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- Created 2012-03-13
(also referred to informally as the
) is a conical-bore
. Saxophones are usually made of
and played with a
similar to that of the
. The saxophone was invented by the Belgian instrument maker
in 1846. He wanted to create an instrument that would be the most powerful and vocal of the woodwinds, and the most adaptive of the brass—that would fill the vacant middle ground between the two sections. He patented the saxophone on June 24, 1846 in two groups of seven instruments each. Each series consisted of instruments of various sizes in alternating
. The series pitched in B and E, designed for
s, has proved extremely popular and most saxophones encountered today are from this series. Instruments from the so-called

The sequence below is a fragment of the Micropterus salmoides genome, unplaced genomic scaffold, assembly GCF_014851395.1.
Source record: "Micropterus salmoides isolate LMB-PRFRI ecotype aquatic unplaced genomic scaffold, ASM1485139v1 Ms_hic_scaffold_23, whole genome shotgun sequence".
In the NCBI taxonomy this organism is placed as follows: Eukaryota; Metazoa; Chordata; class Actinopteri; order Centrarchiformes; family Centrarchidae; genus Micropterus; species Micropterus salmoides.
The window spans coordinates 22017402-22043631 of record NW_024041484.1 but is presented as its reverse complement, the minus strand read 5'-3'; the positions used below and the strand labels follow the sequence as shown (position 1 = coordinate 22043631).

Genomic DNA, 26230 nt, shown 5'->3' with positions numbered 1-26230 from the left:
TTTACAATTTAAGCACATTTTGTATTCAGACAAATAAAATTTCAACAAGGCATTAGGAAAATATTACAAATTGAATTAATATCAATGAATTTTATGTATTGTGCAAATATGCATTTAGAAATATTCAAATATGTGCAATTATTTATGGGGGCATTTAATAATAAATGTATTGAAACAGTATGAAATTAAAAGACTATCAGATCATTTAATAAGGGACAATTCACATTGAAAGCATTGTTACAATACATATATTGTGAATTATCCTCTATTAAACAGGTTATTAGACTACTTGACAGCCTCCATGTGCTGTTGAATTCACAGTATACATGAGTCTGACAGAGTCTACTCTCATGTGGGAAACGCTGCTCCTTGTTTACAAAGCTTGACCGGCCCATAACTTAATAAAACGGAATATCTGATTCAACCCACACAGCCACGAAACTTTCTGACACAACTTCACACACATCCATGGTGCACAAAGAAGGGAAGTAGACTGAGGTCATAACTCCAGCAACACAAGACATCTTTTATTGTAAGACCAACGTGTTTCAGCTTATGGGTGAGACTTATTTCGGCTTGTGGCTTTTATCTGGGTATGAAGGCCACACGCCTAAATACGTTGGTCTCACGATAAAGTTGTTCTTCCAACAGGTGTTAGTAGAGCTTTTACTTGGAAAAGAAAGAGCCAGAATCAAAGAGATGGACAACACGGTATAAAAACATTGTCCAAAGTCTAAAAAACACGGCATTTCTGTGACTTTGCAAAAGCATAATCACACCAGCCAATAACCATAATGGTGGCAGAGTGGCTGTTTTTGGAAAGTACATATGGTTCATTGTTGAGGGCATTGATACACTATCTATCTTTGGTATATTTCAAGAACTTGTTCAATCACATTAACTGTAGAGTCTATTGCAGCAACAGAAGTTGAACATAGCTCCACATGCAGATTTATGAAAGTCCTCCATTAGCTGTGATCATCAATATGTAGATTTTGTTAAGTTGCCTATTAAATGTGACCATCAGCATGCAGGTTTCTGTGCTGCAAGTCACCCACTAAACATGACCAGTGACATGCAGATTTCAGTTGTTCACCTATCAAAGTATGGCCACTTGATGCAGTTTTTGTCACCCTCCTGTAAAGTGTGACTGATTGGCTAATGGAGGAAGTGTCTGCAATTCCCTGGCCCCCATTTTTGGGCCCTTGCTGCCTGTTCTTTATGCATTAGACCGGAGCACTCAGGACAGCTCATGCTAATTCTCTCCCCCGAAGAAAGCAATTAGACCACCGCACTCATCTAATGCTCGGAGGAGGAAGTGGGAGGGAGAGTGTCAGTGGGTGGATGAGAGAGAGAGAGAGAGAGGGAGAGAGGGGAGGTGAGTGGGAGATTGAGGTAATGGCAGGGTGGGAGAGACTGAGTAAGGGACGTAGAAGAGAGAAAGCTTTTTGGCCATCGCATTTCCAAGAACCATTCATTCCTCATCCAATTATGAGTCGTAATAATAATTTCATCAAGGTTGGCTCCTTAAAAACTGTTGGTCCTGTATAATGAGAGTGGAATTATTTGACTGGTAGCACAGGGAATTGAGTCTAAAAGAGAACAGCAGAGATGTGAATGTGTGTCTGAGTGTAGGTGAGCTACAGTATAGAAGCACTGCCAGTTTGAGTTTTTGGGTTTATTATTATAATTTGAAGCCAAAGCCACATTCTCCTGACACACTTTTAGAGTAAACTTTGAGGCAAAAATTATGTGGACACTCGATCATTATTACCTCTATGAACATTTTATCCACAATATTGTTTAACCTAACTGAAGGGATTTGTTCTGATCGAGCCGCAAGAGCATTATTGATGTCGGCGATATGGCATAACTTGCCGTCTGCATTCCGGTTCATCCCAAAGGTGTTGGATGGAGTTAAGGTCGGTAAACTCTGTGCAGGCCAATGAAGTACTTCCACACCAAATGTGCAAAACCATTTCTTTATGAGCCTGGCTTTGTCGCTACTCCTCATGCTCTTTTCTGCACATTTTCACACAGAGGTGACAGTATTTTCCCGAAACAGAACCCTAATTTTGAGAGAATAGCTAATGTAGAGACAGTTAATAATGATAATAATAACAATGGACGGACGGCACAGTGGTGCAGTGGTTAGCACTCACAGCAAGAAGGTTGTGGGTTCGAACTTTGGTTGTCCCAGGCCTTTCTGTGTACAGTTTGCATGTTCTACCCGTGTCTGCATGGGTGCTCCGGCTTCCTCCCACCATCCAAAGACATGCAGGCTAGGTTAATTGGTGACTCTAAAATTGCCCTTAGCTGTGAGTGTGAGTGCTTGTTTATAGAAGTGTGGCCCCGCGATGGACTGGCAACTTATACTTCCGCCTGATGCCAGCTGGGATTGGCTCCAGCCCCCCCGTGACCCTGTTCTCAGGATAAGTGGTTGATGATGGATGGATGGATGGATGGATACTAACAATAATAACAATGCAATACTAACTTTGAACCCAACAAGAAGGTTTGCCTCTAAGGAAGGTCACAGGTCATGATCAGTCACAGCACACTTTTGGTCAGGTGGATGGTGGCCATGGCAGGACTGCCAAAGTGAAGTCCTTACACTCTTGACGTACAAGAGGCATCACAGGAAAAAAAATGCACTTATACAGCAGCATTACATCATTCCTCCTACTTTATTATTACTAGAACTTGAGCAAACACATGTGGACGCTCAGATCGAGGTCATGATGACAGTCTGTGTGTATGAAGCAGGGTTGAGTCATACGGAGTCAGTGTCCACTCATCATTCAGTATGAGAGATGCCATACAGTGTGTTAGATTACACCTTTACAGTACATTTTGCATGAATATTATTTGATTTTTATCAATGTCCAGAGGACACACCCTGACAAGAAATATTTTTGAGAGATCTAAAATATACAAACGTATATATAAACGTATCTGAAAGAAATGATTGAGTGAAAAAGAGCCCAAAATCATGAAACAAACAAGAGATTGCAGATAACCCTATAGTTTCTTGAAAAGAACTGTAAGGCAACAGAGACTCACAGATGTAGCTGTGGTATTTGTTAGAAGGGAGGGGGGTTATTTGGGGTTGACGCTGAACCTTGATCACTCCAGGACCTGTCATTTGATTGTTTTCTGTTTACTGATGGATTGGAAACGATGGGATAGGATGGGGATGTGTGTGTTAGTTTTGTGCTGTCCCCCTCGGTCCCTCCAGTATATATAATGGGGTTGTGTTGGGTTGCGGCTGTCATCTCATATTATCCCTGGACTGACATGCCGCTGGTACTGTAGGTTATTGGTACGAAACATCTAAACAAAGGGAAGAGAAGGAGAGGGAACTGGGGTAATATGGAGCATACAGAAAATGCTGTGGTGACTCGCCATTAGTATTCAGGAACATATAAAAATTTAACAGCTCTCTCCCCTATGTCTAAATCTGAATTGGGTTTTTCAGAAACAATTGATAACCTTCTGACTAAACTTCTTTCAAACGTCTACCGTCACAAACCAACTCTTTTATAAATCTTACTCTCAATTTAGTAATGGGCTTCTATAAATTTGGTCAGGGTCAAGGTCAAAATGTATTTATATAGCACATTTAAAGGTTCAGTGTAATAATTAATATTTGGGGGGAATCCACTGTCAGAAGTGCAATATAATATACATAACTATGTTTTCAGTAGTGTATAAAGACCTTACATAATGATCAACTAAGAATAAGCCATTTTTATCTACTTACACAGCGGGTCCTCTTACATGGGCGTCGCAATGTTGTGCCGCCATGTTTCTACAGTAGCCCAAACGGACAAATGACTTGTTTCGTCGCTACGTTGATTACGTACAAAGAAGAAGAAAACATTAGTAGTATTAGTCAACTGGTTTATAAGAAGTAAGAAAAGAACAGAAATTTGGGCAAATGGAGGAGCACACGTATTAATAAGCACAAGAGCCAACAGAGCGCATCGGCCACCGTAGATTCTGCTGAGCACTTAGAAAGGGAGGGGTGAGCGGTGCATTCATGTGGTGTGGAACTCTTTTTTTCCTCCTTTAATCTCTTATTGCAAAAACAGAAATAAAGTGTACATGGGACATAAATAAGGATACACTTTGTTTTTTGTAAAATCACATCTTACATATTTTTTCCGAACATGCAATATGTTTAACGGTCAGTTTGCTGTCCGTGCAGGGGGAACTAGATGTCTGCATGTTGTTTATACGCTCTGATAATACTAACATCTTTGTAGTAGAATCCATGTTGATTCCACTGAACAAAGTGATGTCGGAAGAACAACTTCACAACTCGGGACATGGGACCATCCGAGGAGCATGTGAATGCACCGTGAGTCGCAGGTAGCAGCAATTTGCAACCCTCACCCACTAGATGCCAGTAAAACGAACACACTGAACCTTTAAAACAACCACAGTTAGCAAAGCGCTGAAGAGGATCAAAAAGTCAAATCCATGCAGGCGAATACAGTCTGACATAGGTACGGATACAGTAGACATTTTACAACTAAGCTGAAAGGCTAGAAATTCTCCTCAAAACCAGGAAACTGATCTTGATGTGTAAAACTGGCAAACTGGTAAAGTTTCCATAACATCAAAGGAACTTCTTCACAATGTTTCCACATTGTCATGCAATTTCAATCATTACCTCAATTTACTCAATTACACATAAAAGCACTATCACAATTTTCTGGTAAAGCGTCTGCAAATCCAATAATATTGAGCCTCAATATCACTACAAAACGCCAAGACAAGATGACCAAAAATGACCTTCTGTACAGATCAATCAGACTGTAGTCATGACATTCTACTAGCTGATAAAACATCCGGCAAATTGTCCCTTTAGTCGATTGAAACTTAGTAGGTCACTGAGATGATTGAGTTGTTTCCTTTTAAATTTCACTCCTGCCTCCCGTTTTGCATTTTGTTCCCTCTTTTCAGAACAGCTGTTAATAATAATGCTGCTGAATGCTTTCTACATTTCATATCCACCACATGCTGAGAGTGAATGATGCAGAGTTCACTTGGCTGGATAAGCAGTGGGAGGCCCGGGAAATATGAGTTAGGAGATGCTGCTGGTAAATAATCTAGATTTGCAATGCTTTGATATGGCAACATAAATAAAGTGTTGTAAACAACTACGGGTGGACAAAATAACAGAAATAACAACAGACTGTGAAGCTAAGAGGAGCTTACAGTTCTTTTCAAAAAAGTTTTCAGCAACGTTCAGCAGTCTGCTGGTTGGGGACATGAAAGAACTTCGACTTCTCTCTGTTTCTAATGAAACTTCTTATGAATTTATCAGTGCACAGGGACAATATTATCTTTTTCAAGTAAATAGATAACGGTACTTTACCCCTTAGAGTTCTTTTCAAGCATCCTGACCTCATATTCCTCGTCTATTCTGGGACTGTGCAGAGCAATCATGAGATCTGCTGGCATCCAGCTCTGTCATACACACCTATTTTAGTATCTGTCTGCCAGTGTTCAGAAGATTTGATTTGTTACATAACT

series pitched in C and F never gained a foothold, and the B and E instruments have now replaced the C and F instruments in classical music.
While proving very popular in
music, the saxophone is most commonly associated with
music. There is substantial repertoire of concert music in the classical idiom for the members of the saxophone family. Saxophone players are called
from Wikipedia (last updated: 19 May), licensed under
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Instruments In Depth: The Saxophone
Buescher True Tone Saxophones
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